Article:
Introduction

Note: This documentation is for the old 0.3.0 version of A-Frame. Check out the documentation for the current 0.7.0 version

What is A-Frame?

A-Frame is an open-source WebVR framework for creating virtual reality (VR) experiences with HTML. We can build VR scenes that work across smartphones, desktop, the Oculus Rift, and the room-scale HTC Vive.

<html>
<head>
<script src="https://aframe.io/releases/0.3.2/aframe.min.js"></script>
</head>
<body>
<a-scene>
<a-box color="#6173F4" opacity="0.8" depth="2"></a-box>
<a-sphere radius="2" src="texture.png" position="1 1 0"></a-sphere>
<a-sky color="#ECECEC"></a-sky>
</a-scene>
</body>
</html>

Entity-Component-System

Diving deeper, A-Frame is a three.js framework that brings the entity-component-system pattern to the DOM; everything in a scene is an entity which we compose and attach components to add any appearance, behavior, and functionality. Under the hood, <a-box> actually looks like:

<a-entity geometry="primitive: box; depth: 2"
material="color: #6173F4; opacity: 0.8"></a-entity>

<a-entity> represents an entity, attributes represent components, and attribute values represent component properties. Components can do anything. Say someone publishes a physics component and someone else publishes an explode component. We can compose them together and attach them to the entity to add the behavior of exploding on collision.

<a-entity geometry="primitive: box; depth: 2"
material="color: #6173F4; opacity: 0.8"
physics="mass: 5; boundingBox: 1 1 2"
explode="on: physics-collide; intensity: 3"></a-entity>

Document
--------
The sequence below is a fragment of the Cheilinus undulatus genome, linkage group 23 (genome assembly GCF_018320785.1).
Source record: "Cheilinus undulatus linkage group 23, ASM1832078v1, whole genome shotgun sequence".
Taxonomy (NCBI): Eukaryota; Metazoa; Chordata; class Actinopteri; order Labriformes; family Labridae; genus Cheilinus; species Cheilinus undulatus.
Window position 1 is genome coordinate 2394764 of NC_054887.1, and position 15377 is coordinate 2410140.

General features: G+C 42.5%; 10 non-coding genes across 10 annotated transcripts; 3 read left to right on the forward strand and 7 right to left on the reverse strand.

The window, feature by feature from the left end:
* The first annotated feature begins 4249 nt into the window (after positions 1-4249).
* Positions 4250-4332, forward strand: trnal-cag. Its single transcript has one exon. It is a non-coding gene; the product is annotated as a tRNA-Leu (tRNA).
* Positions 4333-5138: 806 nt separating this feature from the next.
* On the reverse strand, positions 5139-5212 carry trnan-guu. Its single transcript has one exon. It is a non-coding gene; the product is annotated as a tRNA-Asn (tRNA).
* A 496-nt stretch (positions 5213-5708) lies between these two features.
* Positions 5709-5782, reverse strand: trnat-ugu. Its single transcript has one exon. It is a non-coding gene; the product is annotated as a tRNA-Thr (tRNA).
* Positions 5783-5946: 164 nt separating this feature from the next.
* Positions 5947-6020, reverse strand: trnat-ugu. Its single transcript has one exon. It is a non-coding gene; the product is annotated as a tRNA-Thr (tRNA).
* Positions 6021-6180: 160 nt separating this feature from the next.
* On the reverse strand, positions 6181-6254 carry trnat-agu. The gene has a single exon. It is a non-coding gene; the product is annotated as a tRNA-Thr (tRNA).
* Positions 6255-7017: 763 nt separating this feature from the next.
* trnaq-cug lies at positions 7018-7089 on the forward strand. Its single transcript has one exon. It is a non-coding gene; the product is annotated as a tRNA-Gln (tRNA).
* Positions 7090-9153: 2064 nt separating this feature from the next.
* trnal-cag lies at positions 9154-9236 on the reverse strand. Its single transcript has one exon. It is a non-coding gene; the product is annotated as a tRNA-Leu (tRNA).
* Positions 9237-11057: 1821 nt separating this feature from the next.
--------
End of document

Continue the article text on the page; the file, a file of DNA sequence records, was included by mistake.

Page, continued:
Why A-Frame?

A-Frame was built by the Mozilla VR team to make it quicker and easier to build 3D/VR scenes in order for them to prototype faster and to bridge the web development community into the WebVR ecosystem. For WebVR to succeed, it needs content. There are only a handful of WebGL developers in the world, but there are millions of web developers, designers, and artists. A-Frame puts 3D/VR content creation into the hands of everyone.

A-Frame Reduces Boilerplate

Without A-Frame, starting a proper WebVR project is a lot of effort. You need to know what you are doing and repeat the same tedious work for every scene:

WebVR should thrive with long-tail, bite-sized experiences, but boilerplate is a strong barrier to motivation of wanting to build. In A-Frame, all boilerplate is reduced to a single line of HTML: <a-scene>.

And rather than creating a mesh, creating a geometry, creating a material, then appending to scene, that is all also reduced to a single line of HTML.

A-Frame is Tailored for Web Developers

With A-Frame based on the DOM, we can manipulate scenes as we would with other web application: getAttribute, setAttribute, querySelector, etc. Most JavaScript frameworks and libraries integrate with A-Frame out of the box. d3, React, Vue.js, Meteor, jQuery all work like a charm. A-Frame was built by web developers for web developers.

A-Frame Provides Structure to three.js

“A-Frame is like when MVC landed in traditional front-end work…[where] three.js is like jQuery.” — @wizgrav

three.js has made it very accessible to develop 3D WebGL, but three.js code is often loosely structured. A-Frame provides a way to structure three.js code.

A-Frame is a declarative entity-component-system framework for three.js.

Developers can modularize three.js and JavaScript code within A-Frame components. These components can be composed with one another. If published and shared, these components can be used by other developers via HTML.

Have Fun!

It is recommended to read through the Guides and the Core sections of the documentation. If you have any questions, join the other hundreds of developers on Slack!